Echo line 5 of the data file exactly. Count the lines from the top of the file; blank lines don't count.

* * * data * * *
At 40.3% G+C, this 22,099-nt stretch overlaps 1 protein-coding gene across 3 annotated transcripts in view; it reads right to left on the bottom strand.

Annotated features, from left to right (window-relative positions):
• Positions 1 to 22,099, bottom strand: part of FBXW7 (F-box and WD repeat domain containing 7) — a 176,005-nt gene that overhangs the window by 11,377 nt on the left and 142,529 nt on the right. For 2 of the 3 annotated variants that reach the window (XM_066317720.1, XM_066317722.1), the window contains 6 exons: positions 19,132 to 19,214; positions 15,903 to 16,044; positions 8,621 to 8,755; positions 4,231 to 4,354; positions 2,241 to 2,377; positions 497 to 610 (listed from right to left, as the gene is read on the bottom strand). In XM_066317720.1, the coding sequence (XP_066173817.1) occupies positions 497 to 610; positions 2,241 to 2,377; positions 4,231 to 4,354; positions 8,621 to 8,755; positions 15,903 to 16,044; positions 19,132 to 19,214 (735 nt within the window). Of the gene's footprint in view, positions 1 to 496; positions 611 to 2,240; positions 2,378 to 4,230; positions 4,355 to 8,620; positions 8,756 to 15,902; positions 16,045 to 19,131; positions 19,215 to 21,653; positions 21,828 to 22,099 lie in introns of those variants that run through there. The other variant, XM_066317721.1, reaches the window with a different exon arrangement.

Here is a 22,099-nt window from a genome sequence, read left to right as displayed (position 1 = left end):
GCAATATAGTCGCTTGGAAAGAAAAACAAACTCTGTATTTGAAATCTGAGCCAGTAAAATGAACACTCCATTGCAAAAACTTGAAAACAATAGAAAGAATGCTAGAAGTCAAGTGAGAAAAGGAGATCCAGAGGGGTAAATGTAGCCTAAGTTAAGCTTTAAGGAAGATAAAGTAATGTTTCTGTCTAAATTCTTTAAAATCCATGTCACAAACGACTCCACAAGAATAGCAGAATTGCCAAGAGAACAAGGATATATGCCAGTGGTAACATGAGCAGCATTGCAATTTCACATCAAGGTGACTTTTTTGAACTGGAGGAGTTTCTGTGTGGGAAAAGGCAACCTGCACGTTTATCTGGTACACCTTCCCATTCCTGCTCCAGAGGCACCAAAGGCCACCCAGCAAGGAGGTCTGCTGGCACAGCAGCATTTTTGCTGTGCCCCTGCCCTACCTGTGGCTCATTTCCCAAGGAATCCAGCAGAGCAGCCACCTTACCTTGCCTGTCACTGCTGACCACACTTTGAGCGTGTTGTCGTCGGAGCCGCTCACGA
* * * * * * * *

GCAATATAGTCGCTTGGAAAGAAAAACAAACTCTGTATTTGAAATCTGAGCCAGTAAAATGAACACTCCATTGCAAAAACTTGAAAACAATAGAAAGAATGCTAGAAGTCAAGTGAGAAAAGGAGATCCAGAGGGGTAAATGTAGCCTAAGTTAAGCTTTAAGGAAGATAAAGTAATGTTTCTGTCTAAATTCTTTAAAATCCATGTCACAAACGACTCCACAAGAATAGCAGAATTGCCAAGAGAACAAGGATATATGCCAGTGGTAACATGAGCAGCATTGCAATTTCACATCAAGGTGACTTTTTTGAACTGGAGGAGTTTCTGTGTGGGAAAAGGCAACCTGCACGTTTATCTGGTACACCTTCCCATTCCTGCTCCAGAGGCACCAAAGGCCACCCAGCAAGGAGGTCTGCTGGCACAGCAGCATTTTTGCTGTGCCCCTGCCCTACCTGTGGCTCATTTCCCAAGGAATCCAGCAGAGCAGCCACCTTACCTTGCCTGTCACTGCTGACCACACTTTGAGCGTGTTGTCGTCGGAGCCGCTCACGA